Friday, December 28, 2012


Do you read San Francisco magazine? If not, make sure to track the January 2013 issue and check its cover story – Project Utopia, edited by Jenna Scatena. It is a refreshing look on 10 up and coming Bay Area neighborhoods based on the 10 criteria yielded from the poll of 200 “Bay Areans”. What makes the ideal neighborhood?
  1. Affordability
  2. Safety
  3. Walkability to amenities
  4.  Public transportation
  5. Proximity to work
  6. Accessibility of nature
  7. Culture (theater, art)
  8. Parking
  9. Good schools
  10. Ethnic and economic diversity

 OK, you will most likely not agree with the all selected neighborhoods, especially if you have children in the school age and your main concern is to find a neighborhood with best schools. But I will weigh in on their choice # 10, Burlingame Terrace, only.

I'm sure you will agree with this choice, especially since schools there are excellent. If you want to read about remaining neighborhoods, such as Ocean Beach, Polk Gulch, Richmond Annex and others, I recommend that you find a copy of the magazine to read about them (if you have a problem with locating a copy – contact me and I will email you a copy of the entire article).
Let me start with location of Burlingame Terrace - it is the area between Broadway and Peninsula Ave and California Drive and El Camino Real in Burlingame. Please note that technically, according to the local realtor association, the area referred by the magazine as Burlingame Terrace is a combination of two adjacent areas in Burlingame: Burlingame Terrace (from Broadway to Oak Grove Ave) and Burlingame Downtown (from Oak Grove Ave to Peninsula Ave). Here are some of the benefits of Burlingame Terrace, as defined and highlighted by the San Francisco magazine:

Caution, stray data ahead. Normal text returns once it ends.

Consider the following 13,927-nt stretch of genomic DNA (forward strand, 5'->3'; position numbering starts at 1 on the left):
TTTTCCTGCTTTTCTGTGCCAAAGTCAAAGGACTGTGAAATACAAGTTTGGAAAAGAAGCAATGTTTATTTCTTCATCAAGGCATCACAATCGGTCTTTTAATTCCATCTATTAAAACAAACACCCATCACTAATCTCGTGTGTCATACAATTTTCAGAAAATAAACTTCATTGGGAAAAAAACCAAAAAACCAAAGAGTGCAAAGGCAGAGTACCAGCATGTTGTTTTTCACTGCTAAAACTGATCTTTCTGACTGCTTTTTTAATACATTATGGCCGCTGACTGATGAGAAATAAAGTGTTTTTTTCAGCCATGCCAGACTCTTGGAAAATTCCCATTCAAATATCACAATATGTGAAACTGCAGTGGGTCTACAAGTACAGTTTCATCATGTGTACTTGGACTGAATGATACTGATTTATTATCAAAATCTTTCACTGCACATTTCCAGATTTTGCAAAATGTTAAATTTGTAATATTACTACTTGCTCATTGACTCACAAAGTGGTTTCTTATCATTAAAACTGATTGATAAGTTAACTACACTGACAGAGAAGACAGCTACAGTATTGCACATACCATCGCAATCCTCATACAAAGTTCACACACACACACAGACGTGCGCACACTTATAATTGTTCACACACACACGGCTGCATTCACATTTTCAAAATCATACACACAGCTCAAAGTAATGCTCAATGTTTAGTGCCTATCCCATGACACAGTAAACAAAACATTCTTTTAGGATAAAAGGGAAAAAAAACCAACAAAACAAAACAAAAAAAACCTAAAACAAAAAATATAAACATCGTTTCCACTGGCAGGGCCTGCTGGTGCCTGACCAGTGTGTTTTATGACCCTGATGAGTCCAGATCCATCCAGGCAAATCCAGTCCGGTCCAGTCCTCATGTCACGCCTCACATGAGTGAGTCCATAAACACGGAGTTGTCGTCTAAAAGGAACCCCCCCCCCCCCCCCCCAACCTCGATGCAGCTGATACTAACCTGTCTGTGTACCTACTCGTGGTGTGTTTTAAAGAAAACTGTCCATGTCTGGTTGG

• Affordability: B- (cost of 2 bedroom house starts is around $750k+)
  • Walkability to amenities: B (Burlingame Ave is 10 min walk)
  •  Public transportation: B (Two Caltrain stations – one operates on weekends only. Free shuttle to Millbrae BART station, bus)
  • Weather: A (mostly sunny – even in summer)
  • Safety: A- (“crime is very uncommon in Burlingame’s residential area, especially violent crime” – according Captain Mike Matteucci)

There are many good restaurants in walking distance (Burlingame Ave area). And of course schools. Burlingame schools are among the best on the Peninsula. McKinley elementary with API score of 882 in 2012 has dual language track (English and Spanish), Burlingame Intermediary has a score of 903(!) and Burlingame HS with the score of 869 is second best in the San Mateo County, just one point behind Millbrae’s Mills HS.

And what is bad? Let me quote San Francisco magazine: “It’s a far cry from being culturally diverse”. Another – really expensive parking tickets ($72).

Feel free to contact me if you have more questions about Burlingame Terrace or would like me to show you the neighborhood.

Saturday, September 8, 2012